Thursday, May 20, 2010

Album review - Villagers 'Becoming A Jackal'

‘Becoming A Jackal’

RARELY has an Irish album release been accompanied with such universal expectation. Likewise, it is rare that such expectation is accompanied by a fulfilment of potential.
This is the exception to the rule.
Villagers - essentially Conor J. O’Brien - finally release debut album Becoming A Jackal after whetting many appetites with the superb Hollow Kind EP, released in February of last year.
The first Irish act signed to trendy UK record label Domino (home to Franz Ferdinand, Arctic Monkeys etc), this is an album that began life as a nameless collection of musical poems, but has become a heart-wrenching, melodic odyssey that should see O’Brien become the biggest act to come out of Ireland in many moons.
O’Brien was once in The Immediate, who imploded just as rave reviews began to see them appear set for stardom, and then spent the latter part of the last two years touring as Cathy Davey’s guitarist - notably standing out in her shows. But O’Brien was always meant for bigger and better things, such is the vividness of his lyrics, and the epic soaring scale of his vocals and musicianship (he recorded this album largely by himself with the help of producer Tommy McLaughlin).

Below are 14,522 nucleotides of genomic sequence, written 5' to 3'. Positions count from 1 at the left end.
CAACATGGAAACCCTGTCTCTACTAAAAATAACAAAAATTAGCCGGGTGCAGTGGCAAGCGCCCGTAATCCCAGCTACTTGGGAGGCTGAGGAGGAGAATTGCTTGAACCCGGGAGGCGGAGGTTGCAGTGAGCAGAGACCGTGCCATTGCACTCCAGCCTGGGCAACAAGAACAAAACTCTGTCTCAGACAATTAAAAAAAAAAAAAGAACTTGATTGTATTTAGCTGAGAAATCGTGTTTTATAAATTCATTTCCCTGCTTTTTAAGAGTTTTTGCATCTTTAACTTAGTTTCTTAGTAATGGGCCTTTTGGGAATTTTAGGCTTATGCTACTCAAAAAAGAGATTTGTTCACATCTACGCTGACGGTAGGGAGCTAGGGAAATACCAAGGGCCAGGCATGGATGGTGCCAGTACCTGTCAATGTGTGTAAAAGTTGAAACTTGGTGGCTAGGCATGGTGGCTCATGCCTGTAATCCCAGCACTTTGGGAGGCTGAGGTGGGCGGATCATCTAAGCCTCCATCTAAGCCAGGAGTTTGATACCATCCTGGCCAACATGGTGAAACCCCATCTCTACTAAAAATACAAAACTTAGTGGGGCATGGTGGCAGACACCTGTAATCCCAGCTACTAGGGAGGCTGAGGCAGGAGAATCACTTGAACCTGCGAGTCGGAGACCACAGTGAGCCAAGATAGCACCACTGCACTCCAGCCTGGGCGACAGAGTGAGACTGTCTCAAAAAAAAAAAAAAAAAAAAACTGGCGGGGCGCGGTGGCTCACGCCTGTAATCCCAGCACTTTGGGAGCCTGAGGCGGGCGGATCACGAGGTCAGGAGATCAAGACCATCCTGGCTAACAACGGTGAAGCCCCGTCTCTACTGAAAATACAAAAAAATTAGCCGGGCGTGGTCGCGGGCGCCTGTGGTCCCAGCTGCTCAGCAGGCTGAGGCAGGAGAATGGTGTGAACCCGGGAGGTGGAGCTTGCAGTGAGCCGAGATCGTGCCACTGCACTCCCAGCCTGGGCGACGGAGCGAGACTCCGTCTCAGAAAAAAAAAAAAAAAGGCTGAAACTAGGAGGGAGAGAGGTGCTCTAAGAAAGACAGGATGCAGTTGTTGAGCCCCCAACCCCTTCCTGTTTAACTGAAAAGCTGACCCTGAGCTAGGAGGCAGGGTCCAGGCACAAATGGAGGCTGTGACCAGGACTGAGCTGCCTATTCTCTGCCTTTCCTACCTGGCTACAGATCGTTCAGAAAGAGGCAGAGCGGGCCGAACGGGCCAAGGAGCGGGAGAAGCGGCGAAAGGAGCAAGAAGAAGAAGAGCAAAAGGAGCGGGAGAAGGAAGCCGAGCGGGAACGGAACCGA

This is quite simply a stunning album, one that will inevitably see the Dubliner compared to Eliot Smith or Conor Oberst, but there is more of a older-style feel to his debut, epic at times, subtle in others, not unlike Neil Young’s Harvest in that sense, for example.
Indeed, on the superb title track and first single, O’Brien channels Simon and Garfunkel in a song with off-kilter rhythms and popping bass lines, mixed in with soaring harmonies. It is something of a relief in the middle of two dark and subversive songs - the eerie I Saw The Dead and the unsettling and up-tempo Ship of Promises.
The Meaning of the Ritual follows, one of two songs included here that was also on the EP (the other being Pieces, in which O’Brien moves from slow, Burt-Bacarach croon to a wild, howling, finish - think Radiohead recreating the Beatles’ orchestral antics on A Day In The Life), and has been tweaked to include some impressive horn sections.
But it is the gentle lullaby of Home that is the centre-piece of this album, and shows a lighter, more playful side of the musician. The Crosby, Stills and Nash-esque The Pact is another standout, as is the subtle Set The Tigers Free.
Subtle is a defining word for this album, one that crawls under your skin, O’Brien’s lyrical abilities literally eye-opening in scale.
Quite simply, this is the finest Irish album released in many years.

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